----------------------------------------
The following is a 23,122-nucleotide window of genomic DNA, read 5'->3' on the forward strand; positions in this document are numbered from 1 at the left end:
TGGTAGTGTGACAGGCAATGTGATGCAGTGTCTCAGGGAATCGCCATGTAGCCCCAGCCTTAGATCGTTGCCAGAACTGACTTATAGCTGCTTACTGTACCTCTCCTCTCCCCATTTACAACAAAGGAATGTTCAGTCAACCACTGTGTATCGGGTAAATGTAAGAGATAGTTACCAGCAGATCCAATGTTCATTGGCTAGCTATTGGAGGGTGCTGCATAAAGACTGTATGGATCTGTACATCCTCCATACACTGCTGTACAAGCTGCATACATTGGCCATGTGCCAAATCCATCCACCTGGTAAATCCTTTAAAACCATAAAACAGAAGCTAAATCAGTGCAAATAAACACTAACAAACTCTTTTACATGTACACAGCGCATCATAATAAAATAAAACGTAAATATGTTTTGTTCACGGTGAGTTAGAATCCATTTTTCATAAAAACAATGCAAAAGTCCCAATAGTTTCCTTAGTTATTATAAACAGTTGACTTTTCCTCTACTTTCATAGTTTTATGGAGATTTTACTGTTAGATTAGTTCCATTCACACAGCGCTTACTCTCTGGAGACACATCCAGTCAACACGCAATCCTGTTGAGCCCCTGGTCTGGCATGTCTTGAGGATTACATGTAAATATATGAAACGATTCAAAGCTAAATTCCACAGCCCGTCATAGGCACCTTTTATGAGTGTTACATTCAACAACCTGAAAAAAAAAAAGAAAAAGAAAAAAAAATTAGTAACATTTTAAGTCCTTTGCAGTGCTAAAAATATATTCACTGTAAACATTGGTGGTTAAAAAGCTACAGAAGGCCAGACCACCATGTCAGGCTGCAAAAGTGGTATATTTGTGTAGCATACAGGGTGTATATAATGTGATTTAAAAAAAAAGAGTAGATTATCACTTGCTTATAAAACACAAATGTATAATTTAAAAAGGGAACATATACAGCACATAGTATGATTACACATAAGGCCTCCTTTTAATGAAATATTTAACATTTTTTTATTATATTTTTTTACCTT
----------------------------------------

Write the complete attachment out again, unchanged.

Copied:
The following is a 23,122-nucleotide window of genomic DNA, read 5'->3' on the forward strand; positions in this document are numbered from 1 at the left end:
TGGTAGTGTGACAGGCAATGTGATGCAGTGTCTCAGGGAATCGCCATGTAGCCCCAGCCTTAGATCGTTGCCAGAACTGACTTATAGCTGCTTACTGTACCTCTCCTCTCCCCATTTACAACAAAGGAATGTTCAGTCAACCACTGTGTATCGGGTAAATGTAAGAGATAGTTACCAGCAGATCCAATGTTCATTGGCTAGCTATTGGAGGGTGCTGCATAAAGACTGTATGGATCTGTACATCCTCCATACACTGCTGTACAAGCTGCATACATTGGCCATGTGCCAAATCCATCCACCTGGTAAATCCTTTAAAACCATAAAACAGAAGCTAAATCAGTGCAAATAAACACTAACAAACTCTTTTACATGTACACAGCGCATCATAATAAAATAAAACGTAAATATGTTTTGTTCACGGTGAGTTAGAATCCATTTTTCATAAAAACAATGCAAAAGTCCCAATAGTTTCCTTAGTTATTATAAACAGTTGACTTTTCCTCTACTTTCATAGTTTTATGGAGATTTTACTGTTAGATTAGTTCCATTCACACAGCGCTTACTCTCTGGAGACACATCCAGTCAACACGCAATCCTGTTGAGCCCCTGGTCTGGCATGTCTTGAGGATTACATGTAAATATATGAAACGATTCAAAGCTAAATTCCACAGCCCGTCATAGGCACCTTTTATGAGTGTTACATTCAACAACCTGAAAAAAAAAAAGAAAAAGAAAAAAAAATTAGTAACATTTTAAGTCCTTTGCAGTGCTAAAAATATATTCACTGTAAACATTGGTGGTTAAAAAGCTACAGAAGGCCAGACCACCATGTCAGGCTGCAAAAGTGGTATATTTGTGTAGCATACAGGGTGTATATAATGTGATTTAAAAAAAAAGAGTAGATTATCACTTGCTTATAAAACACAAATGTATAATTTAAAAAGGGAACATATACAGCACATAGTATGATTACACATAAGGCCTCCTTTTAATGAAATATTTAACATTTTTTTATTATATTTTTTTACCTT